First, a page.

John Fiore, PT
Sapphire Physical Therapy
john@sapphirept.com
www.sapphirept.com
406-549-5283

i Ma YT: Biomedical acupuncture for pain management: an integrative approach. Philadelphia, PA. Elsevier Churchill Livingstone. 2005. ii Tracey KJ: The inflammatory reflex, Nature 420:853-859, 2002. iii Wang H, it al: Nicotine acetylcholine receptor alpha7 sub-unit is an essential regulator of inflammation, Nature 420:384-388, 2003. iv Ma YT: Biomedical acupuncture for pain management: an Integrative approach. Philadelphia, PA. Elsevier Churchill Livingstone. 2005. v Dung HC: Anatomical acupuncture, San Antonio, TX, 1997, Antarctic Press.

A September 9, 2015 article in the New York Times brought to the forefront the work of Paul DeVita, a professor of kinesiology at East Carolina University in Greenville, N.C., and president of the American Society of Biomechanics. Dr. DeVita’s research compared the lower leg and ankle function of young runners in contrast to runners over forty years of age. His initial research in 2000 looked at gait changes with age at walking speeds, whereas his 2015 research data was gathered at running speeds. While the results are alarming, incorporating the study finding into your training program will greatly reduce running-related overuse injuries.

The over 40-49 age group has seen a huge increase in numbers in the past decade. As a runner who was once a member of the 40-49 age group, I have experience the changes in running performance associated with age. DeVita’s research confirmed a 20% reduction in running speed per decade beyond forty. Both running stride length and lower leg muscle function decline in a linear manner with age. Calf (gastroc-soleus muscle) and ankle dorsiflexion (tibialis anterior muscle) functional strength both decline with age. A reduction in lower leg muscle strength and function shifts the burden of self-propulsion to our hips and glutes which are already physically challenged by prolonged sitting and tight hip flexor muscles.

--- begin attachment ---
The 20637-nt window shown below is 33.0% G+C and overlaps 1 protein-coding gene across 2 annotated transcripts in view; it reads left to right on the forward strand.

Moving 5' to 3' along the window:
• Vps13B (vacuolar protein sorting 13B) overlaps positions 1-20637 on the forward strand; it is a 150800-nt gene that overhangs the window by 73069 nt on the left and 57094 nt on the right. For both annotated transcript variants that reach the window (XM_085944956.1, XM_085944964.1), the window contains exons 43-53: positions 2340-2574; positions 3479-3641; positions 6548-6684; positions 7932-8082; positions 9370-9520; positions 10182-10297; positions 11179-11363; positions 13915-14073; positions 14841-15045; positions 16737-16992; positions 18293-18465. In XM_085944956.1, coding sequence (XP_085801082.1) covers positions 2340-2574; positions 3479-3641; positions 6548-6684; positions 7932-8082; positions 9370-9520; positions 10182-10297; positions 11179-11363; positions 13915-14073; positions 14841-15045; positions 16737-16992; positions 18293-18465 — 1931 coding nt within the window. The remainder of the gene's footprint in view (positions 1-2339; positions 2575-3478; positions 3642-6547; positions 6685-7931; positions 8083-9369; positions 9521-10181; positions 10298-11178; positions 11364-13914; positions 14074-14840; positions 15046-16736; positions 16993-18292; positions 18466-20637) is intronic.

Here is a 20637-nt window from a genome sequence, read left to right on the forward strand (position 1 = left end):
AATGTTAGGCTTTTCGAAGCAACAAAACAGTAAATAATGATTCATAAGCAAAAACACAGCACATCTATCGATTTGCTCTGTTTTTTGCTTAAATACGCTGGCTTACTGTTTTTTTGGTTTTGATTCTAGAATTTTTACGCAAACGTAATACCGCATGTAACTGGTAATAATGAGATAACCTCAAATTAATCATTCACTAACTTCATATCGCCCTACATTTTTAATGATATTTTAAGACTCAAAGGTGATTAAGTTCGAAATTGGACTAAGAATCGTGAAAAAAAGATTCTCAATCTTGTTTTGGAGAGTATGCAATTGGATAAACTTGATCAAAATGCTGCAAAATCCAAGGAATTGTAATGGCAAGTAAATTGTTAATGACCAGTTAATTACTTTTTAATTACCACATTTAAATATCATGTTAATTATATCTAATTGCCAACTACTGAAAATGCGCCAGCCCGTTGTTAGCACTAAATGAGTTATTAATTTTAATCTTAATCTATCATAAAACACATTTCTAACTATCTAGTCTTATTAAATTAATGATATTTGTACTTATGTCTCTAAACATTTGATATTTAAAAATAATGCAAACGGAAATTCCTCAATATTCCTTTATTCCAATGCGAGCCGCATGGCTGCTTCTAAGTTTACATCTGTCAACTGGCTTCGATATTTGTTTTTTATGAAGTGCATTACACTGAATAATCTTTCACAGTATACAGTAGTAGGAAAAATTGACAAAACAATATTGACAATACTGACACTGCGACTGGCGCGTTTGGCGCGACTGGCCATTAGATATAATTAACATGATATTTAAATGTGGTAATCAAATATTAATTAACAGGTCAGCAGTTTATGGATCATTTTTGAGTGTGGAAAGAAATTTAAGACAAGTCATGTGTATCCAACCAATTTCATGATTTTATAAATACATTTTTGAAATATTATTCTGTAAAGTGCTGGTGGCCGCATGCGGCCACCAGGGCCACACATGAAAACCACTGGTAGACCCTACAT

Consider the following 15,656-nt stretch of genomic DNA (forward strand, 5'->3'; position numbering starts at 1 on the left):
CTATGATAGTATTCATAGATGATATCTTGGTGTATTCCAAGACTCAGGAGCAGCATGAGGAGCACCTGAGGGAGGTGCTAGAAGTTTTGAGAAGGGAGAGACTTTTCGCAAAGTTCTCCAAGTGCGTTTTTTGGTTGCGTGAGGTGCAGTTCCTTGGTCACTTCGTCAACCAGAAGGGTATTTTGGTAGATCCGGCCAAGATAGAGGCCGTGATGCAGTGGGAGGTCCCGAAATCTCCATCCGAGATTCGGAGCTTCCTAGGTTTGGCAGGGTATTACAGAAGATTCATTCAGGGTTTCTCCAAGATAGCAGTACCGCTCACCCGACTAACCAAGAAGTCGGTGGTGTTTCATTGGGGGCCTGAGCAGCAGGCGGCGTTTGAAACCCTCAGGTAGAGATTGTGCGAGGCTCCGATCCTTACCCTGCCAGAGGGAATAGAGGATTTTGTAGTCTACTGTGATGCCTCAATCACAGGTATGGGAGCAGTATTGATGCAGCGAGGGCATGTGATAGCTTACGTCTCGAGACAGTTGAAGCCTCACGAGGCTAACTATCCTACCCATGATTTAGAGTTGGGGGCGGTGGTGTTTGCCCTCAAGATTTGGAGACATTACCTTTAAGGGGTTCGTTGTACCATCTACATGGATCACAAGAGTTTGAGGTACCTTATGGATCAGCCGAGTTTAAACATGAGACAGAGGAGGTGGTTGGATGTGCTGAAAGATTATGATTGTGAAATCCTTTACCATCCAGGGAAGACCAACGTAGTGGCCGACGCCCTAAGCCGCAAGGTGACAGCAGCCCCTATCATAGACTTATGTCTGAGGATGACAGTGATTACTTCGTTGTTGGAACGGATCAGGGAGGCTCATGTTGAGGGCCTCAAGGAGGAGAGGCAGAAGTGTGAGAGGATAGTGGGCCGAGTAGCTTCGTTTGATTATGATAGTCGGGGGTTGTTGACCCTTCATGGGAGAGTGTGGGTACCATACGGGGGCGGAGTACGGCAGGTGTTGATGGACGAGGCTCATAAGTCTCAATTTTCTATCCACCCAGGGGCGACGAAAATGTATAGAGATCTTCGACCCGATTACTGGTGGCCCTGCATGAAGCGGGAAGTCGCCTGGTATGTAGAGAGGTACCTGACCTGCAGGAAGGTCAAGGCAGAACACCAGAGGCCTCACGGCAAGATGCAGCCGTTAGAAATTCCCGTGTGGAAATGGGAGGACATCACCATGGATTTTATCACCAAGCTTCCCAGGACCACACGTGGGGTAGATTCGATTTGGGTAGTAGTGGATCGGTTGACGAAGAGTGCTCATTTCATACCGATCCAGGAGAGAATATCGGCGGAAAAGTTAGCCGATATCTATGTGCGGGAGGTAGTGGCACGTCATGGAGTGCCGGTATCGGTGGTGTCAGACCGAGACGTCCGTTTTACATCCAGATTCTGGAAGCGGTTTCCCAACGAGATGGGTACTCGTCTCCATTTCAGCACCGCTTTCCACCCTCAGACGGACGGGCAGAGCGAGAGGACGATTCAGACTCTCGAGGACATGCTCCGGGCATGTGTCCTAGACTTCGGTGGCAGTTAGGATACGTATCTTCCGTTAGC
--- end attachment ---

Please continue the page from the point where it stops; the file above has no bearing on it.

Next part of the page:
Lower leg, foot, and Achilles tendon injuries become increasingly common in runners over forty. Gradual degradation of muscle and tendon tissue integrity and nerve innervation sets the stage for an increase in running-related overuse injuries. On a positive note, the information provided by Dr. DeVita’s research will serve to guide strength and conditioning programs for runners interested in injury prevention and running performance. Stretching the calf and lower leg muscles, Active Release techniques, dynamic warm-up, and rolling are great ways to improve lower leg muscle tissue mobility. Lower leg, ankle, and foot strengthening exercises should be a part of every runner’s training program, not just those in the fourth decade of life and beyond. Strengthening exercises should include single leg heel raises, heel drops, resisted ankle inversion/eversion/dorsiflexion, and intrinsic foot strengthening exercises. Of course, the gluteal musculature and core are not to be forgotten as older runners rely on these inherently weak muscle groups in the absence of full lower leg and ankle strength.

If you have been battling a lower leg, ankle, foot, or Achilles injury, email me your questions to determine how you can not only return to pain-free running, but also prevent future injury recurrence. Strength and muscle/tendon tissue mobility are the keys to running faster beyond your forties!

John Fiore, PT

Sapphire Physical Therapy
john@sapphirept.com
www.sapphirept.com

References:

Reynolds G, Why Runners Get Slower with Age. New York Times. 2015, Sept 9.